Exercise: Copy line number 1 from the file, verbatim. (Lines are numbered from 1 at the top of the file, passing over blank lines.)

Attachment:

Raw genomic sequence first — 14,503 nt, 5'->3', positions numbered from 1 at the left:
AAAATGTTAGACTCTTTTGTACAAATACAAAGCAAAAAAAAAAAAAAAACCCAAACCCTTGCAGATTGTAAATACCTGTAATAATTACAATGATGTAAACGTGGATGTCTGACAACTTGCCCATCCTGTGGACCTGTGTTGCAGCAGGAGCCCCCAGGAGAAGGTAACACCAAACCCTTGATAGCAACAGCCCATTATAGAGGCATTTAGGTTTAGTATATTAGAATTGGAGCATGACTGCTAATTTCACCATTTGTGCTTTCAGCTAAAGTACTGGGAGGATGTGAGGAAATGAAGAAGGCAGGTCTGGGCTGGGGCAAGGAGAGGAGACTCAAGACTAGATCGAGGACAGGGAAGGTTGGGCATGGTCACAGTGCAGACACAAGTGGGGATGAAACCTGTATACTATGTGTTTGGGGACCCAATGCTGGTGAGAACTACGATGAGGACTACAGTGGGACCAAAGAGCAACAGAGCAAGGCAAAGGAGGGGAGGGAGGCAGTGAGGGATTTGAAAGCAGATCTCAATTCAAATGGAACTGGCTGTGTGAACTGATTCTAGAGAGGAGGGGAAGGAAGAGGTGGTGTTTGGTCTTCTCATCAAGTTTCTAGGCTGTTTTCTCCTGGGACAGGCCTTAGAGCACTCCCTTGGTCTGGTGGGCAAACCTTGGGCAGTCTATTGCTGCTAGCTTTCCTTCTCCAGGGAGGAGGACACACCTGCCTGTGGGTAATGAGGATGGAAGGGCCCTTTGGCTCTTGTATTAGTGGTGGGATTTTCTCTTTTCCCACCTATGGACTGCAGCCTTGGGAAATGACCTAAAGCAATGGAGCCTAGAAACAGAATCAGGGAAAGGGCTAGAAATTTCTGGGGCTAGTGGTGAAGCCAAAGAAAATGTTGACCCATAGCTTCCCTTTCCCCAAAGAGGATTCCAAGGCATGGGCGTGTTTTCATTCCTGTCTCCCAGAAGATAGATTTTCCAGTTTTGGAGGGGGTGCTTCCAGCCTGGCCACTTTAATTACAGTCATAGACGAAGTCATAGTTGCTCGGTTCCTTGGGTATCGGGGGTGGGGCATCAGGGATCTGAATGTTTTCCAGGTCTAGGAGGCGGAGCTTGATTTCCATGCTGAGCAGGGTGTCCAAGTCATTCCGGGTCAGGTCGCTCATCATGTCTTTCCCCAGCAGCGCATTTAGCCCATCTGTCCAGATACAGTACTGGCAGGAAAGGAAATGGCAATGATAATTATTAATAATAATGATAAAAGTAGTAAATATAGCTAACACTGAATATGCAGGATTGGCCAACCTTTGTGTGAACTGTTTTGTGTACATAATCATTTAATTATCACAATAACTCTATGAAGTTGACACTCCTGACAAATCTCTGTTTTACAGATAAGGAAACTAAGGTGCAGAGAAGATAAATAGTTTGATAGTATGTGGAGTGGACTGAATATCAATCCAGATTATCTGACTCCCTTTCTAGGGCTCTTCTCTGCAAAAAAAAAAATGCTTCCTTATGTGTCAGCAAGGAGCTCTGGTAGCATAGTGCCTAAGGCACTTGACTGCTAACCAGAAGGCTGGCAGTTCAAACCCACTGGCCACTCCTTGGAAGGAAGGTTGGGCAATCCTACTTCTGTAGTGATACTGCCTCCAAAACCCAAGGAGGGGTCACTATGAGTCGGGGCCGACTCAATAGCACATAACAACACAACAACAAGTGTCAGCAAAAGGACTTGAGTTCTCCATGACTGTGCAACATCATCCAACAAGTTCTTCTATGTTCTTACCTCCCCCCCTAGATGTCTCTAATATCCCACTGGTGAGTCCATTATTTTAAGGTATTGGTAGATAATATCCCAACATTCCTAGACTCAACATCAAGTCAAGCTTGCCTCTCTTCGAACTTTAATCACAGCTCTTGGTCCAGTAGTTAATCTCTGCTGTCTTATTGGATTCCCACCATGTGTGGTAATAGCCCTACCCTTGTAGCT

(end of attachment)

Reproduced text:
Raw genomic sequence first — 14,503 nt, 5'->3', positions numbered from 1 at the left: